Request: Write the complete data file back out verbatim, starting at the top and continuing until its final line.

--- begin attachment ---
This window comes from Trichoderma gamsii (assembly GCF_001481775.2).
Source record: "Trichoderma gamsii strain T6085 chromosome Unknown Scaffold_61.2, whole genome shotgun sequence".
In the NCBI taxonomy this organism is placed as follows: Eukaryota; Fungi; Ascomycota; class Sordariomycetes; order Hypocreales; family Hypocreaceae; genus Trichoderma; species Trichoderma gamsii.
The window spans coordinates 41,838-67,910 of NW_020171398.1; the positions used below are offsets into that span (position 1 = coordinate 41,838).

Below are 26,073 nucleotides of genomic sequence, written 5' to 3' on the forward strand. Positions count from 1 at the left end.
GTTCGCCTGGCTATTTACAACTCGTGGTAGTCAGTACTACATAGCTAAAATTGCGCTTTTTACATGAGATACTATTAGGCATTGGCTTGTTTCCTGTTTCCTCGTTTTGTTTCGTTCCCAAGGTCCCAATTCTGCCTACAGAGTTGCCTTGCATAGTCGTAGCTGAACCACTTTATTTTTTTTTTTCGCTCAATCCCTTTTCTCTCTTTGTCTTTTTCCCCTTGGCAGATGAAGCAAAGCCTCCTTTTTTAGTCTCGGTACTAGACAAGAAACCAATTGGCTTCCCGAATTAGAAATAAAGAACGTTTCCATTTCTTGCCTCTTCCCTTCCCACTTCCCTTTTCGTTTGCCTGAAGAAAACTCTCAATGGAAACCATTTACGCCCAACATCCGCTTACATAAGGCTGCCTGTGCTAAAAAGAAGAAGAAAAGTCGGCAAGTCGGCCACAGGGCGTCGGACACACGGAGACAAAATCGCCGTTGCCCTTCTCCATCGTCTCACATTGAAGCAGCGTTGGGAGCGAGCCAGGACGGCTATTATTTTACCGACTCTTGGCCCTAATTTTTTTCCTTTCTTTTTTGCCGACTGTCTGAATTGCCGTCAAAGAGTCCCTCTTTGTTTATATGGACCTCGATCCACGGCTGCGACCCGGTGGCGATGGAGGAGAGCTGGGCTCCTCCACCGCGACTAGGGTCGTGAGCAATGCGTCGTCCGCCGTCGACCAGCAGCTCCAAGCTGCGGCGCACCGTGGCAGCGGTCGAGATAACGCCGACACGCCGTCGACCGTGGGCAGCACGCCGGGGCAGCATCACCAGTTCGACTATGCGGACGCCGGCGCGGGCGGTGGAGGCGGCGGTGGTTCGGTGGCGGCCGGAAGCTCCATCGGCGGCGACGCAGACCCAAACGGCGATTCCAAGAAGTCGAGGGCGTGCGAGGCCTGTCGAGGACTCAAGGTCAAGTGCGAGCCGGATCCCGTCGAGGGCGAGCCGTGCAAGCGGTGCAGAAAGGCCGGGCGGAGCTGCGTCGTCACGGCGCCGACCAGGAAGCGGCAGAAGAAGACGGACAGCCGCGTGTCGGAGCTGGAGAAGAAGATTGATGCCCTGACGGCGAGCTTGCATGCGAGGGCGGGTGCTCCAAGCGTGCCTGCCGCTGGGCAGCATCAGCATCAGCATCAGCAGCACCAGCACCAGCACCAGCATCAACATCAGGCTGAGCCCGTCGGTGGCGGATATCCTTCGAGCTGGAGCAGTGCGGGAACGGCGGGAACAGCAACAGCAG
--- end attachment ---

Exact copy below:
This window comes from Trichoderma gamsii (assembly GCF_001481775.2).
Source record: "Trichoderma gamsii strain T6085 chromosome Unknown Scaffold_61.2, whole genome shotgun sequence".
In the NCBI taxonomy this organism is placed as follows: Eukaryota; Fungi; Ascomycota; class Sordariomycetes; order Hypocreales; family Hypocreaceae; genus Trichoderma; species Trichoderma gamsii.
The window spans coordinates 41,838-67,910 of NW_020171398.1; the positions used below are offsets into that span (position 1 = coordinate 41,838).

Below are 26,073 nucleotides of genomic sequence, written 5' to 3' on the forward strand. Positions count from 1 at the left end.
GTTCGCCTGGCTATTTACAACTCGTGGTAGTCAGTACTACATAGCTAAAATTGCGCTTTTTACATGAGATACTATTAGGCATTGGCTTGTTTCCTGTTTCCTCGTTTTGTTTCGTTCCCAAGGTCCCAATTCTGCCTACAGAGTTGCCTTGCATAGTCGTAGCTGAACCACTTTATTTTTTTTTTTCGCTCAATCCCTTTTCTCTCTTTGTCTTTTTCCCCTTGGCAGATGAAGCAAAGCCTCCTTTTTTAGTCTCGGTACTAGACAAGAAACCAATTGGCTTCCCGAATTAGAAATAAAGAACGTTTCCATTTCTTGCCTCTTCCCTTCCCACTTCCCTTTTCGTTTGCCTGAAGAAAACTCTCAATGGAAACCATTTACGCCCAACATCCGCTTACATAAGGCTGCCTGTGCTAAAAAGAAGAAGAAAAGTCGGCAAGTCGGCCACAGGGCGTCGGACACACGGAGACAAAATCGCCGTTGCCCTTCTCCATCGTCTCACATTGAAGCAGCGTTGGGAGCGAGCCAGGACGGCTATTATTTTACCGACTCTTGGCCCTAATTTTTTTCCTTTCTTTTTTGCCGACTGTCTGAATTGCCGTCAAAGAGTCCCTCTTTGTTTATATGGACCTCGATCCACGGCTGCGACCCGGTGGCGATGGAGGAGAGCTGGGCTCCTCCACCGCGACTAGGGTCGTGAGCAATGCGTCGTCCGCCGTCGACCAGCAGCTCCAAGCTGCGGCGCACCGTGGCAGCGGTCGAGATAACGCCGACACGCCGTCGACCGTGGGCAGCACGCCGGGGCAGCATCACCAGTTCGACTATGCGGACGCCGGCGCGGGCGGTGGAGGCGGCGGTGGTTCGGTGGCGGCCGGAAGCTCCATCGGCGGCGACGCAGACCCAAACGGCGATTCCAAGAAGTCGAGGGCGTGCGAGGCCTGTCGAGGACTCAAGGTCAAGTGCGAGCCGGATCCCGTCGAGGGCGAGCCGTGCAAGCGGTGCAGAAAGGCCGGGCGGAGCTGCGTCGTCACGGCGCCGACCAGGAAGCGGCAGAAGAAGACGGACAGCCGCGTGTCGGAGCTGGAGAAGAAGATTGATGCCCTGACGGCGAGCTTGCATGCGAGGGCGGGTGCTCCAAGCGTGCCTGCCGCTGGGCAGCATCAGCATCAGCATCAGCAGCACCAGCACCAGCACCAGCATCAACATCAGGCTGAGCCCGTCGGTGGCGGATATCCTTCGAGCTGGAGCAGTGCGGGAACGGCGGGAACAGCAACAGCAG